My FSOSS 2015 Presentation

•November 26, 2015 • Leave a Comment

This is my presentation for FSOSS (Free Software and Open Source Symposium) held at Seneca College in October 2015. It deals with explaining how to use Linux OS and open source applications to setup and use a Keyboard “rig” for live performances.

This “rig” is the actual one I use for my live performances. I estimate it the entire hardware and software solution cost me under $300.

Netflix Works in Ubuntu 14.10 in Google Chrome

•November 25, 2014 • Leave a Comment


Netlfix now works easily in Ubuntu 14.10 using Google Chrome!

Just remember to manually install Google Chrome (eg. *deb file) since Chromium does not work with Netflix.

Here is proof that Netflix works from screen-shot above.

Like I say, Ubuntu (including Ubuntu variants like mine – Ubuntu Studio 14.10) just keeps on getting better and better!




•November 15, 2014 • Leave a Comment

One last indulgence of posting another composition of mine….

This one I created in 1987-1988.
I recall I used an Alesis Sequencer and a Yahama rackmount (TX81Z). I recorded it on Mike Kealey’s multitrack tape recorder. I may not have needed more then 1 track.
No drums, entirely keyboards.

It had no name, so as of today and forever, it will be known as “Thresholds”, no reason, just “Thresholds”

mp3 (only) link:

Murray Saul


•November 14, 2014 • Leave a Comment

Above is a link to a Youtube video a musical composition I did myself around 1989. I stumbled upon the tape tonight after a 25 year hybernation (totally forgot about it!). I digitized the song from tape and cleaned it up (removed tape hiss, used compression, etc).

I recall that I was alone and bored one friday night, so I sneaked into my room-mate’s bedroom (when he was down in Kingston) and used his TASCAM 644 4-track tape recorder, a Boss Drum machine (DR-550) his synth (Roland U20 which I still play to this very day), my synth (Yamaha DX27), and his effects box to compose this song. Composed of entirely keyboards and drum machine. You can hear the fluctuating notes building (like the enterprize’s warp engines) by me using a Yamaha breath controller. It is amazing that my head didn’t explode in the process…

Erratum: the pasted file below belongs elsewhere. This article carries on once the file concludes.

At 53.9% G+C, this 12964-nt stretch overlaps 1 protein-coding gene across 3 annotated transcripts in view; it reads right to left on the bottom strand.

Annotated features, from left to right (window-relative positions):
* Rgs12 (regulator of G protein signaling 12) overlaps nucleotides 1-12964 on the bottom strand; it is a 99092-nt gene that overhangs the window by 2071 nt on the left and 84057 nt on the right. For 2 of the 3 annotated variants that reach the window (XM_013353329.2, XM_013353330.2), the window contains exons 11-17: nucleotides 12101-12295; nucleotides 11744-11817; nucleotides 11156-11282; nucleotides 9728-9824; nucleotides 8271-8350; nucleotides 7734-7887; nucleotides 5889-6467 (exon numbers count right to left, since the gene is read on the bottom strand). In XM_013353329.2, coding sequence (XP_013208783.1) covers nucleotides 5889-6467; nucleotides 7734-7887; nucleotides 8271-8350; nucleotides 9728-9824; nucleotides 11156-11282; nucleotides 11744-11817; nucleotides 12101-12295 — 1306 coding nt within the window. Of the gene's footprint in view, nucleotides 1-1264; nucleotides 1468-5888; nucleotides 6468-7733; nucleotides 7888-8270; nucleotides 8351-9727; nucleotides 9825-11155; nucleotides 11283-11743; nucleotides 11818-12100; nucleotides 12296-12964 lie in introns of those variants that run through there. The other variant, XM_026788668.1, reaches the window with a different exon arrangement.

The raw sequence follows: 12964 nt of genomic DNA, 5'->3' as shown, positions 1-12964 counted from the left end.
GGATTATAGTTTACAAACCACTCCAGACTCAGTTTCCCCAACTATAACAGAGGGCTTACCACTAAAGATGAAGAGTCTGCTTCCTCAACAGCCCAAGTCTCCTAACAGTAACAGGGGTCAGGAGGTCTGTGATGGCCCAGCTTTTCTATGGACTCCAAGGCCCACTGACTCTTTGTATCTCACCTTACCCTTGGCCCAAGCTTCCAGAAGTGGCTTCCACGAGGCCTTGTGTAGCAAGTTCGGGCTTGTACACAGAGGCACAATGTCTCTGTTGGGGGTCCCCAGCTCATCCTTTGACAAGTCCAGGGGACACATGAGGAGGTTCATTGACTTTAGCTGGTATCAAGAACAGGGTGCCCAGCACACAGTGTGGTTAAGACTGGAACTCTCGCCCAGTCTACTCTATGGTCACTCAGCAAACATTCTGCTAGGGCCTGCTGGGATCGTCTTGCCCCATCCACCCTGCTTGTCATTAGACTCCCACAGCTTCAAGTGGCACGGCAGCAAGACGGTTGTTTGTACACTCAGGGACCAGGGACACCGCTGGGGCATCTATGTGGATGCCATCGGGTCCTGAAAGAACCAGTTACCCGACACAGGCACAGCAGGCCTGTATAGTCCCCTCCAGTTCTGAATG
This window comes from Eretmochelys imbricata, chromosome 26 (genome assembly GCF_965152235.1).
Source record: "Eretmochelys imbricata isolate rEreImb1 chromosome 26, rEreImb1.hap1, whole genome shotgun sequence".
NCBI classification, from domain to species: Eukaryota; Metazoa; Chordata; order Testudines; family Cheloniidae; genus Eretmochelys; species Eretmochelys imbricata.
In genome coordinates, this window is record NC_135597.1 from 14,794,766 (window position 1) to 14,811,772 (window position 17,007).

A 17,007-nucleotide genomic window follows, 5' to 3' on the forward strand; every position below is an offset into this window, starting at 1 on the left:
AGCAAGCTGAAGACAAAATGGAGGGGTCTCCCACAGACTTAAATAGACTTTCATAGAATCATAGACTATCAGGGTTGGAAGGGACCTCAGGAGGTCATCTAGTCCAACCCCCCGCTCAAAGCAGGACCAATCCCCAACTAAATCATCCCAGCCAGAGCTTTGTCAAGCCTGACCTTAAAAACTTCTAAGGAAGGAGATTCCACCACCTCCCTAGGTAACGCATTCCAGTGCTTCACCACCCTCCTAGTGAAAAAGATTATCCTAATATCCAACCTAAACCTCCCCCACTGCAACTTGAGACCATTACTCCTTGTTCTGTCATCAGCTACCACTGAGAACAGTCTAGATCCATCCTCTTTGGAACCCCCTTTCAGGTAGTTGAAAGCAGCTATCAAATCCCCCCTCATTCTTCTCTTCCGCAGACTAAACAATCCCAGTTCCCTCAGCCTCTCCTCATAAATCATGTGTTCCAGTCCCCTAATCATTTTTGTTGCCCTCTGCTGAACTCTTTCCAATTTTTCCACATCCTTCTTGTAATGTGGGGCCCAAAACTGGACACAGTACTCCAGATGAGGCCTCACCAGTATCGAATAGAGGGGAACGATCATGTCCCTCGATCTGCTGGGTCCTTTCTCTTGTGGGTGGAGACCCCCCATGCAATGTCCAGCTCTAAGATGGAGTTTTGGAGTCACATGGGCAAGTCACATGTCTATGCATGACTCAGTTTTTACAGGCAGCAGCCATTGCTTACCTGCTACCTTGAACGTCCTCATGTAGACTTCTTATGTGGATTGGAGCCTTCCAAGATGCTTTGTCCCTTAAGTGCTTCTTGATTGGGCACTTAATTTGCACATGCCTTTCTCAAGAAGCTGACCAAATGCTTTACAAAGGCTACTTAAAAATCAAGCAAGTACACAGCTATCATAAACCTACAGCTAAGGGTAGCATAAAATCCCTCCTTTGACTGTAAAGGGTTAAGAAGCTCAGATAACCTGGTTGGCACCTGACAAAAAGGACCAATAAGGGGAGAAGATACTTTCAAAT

Sounds like “house” music, but I really wasn’t into that so it was a fluke, although I do like “atmospheric” stuff. So after 25 years sitting in a box, let me introduce you to a tune I just called “Scarb-Isolation” (since I was living as a bachelor in Scarborough Ontario)…

Direct mp3 link (better sound than video):

Murray Saul

My Musical Journey

•October 31, 2014 • Leave a Comment

Here is a Youtube video of a presentation that I did for the Free Software and Open Source Symposium at Seneca College Thursday October 23, 2014. It basically traces my passion for music and use of free Linux applications for recording and performing live…

Shell Scripting Solves Jack Audio Complexity

•August 28, 2014 • Leave a Comment

One of my friends retired from teaching music a few years ago. He was not very computer savvy… period. When I mentioned to his spouse that I would setup a Linux system for him for recording, she stated, “Forget it, he will never use it…”

But he does (nearly every day!). The trick is taking a flexible but overwhelming system like Jack Audio in Linux and gluing it together using Shell scripting. Here is a screen capture of a simple dialog box to select the type of recording session with a running shell script using the zenity command:

Startup Menu for Type of Recording Session

Here is a link to my shell script in case anyone wants to “tinker”. It is specific for my SIAB (Studio in a box) hardware, but enough information for some to use as a rough guideline:

[ Shell Script Sample ]

When anyone “slams” Linux for lack of music recording capability, they are not entirely correct – I just takes some time and some scripting knowledge to tie it up into a “bow”. If people want to steer clear of Linux that is their choice. My choice is to use it, save tons of money and produce awesome music 🙂